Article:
• Deep emission reductions within the agriculture and land use sectors are a critical aspect of Ireland’s efforts to mitigate climate change and to transition to a low-carbon economy. Optimal use of no-regret livestock management measures, including increasing the dairy Economic Breeding Index, improving herd genetics, improving animal health and promoting efficient feeding strategies, will help in reducing greenhouse gas emissions.
  • Despite the recognition of the importance of agricultural emissions and land use removals, there is a critical research gap in determining the specific levels of emissions that can feasibly be balanced with land use practice. The research on land use, land use change and forestry suggests that the primary means to get to net zero for this sector is through unprecedented rates of afforestation and the rewetting of organic soil along with a significant reduction in herd numbers. The majority of the mitigation options available in Ireland are still in the early implementation stages, and there is an urgent need for Ireland to explore various diversification strategies to enable deep mitigation.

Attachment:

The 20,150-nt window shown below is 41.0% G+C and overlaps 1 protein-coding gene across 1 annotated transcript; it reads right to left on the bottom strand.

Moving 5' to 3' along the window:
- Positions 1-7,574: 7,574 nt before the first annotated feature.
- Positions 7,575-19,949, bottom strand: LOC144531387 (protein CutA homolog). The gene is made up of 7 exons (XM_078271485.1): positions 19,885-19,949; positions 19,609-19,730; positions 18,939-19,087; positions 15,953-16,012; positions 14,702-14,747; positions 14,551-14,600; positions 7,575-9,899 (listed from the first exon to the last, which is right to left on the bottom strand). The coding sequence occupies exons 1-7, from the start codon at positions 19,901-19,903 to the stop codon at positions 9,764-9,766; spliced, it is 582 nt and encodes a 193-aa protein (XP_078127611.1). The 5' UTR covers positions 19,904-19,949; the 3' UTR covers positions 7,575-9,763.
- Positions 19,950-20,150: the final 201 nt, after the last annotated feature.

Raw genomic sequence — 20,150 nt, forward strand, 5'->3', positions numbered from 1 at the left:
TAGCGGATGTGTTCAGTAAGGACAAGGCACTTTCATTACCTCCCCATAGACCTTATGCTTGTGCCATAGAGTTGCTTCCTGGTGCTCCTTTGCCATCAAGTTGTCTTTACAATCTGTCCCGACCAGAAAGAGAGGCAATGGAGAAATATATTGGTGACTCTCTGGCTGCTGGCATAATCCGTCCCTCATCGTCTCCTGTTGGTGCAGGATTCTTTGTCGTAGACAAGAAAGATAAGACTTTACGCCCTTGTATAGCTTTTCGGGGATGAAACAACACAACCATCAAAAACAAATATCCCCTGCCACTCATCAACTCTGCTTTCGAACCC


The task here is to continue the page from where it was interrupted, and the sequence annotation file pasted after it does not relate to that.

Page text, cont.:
• Looking to the future, aside from climate change, social, environmental and economic challenges in energy, health, housing, and an ageing population, together with biodiversity loss, all increase vulnerability to climate change impacts.
  • Actions taken today to reduce vulnerabilities and exposure and increase resilience will have benefits now, while shaping the future, and should be seen as an investment rather than a short-term cost.
  • The decisions made and actions taken this decade will have long-term consequences affecting many generations into the future. Immediate and sustained transformative mitigation and adaptation actions are likely to yield substantial benefits for health, wellbeing and biodiversity in Ireland while reducing vulnerability to the adverse impacts of climate change.
  • Tackling climate change and biodiversity loss together enhances the many synergies that exist between actions to address these crises while minimising and managing any remaining trade-offs.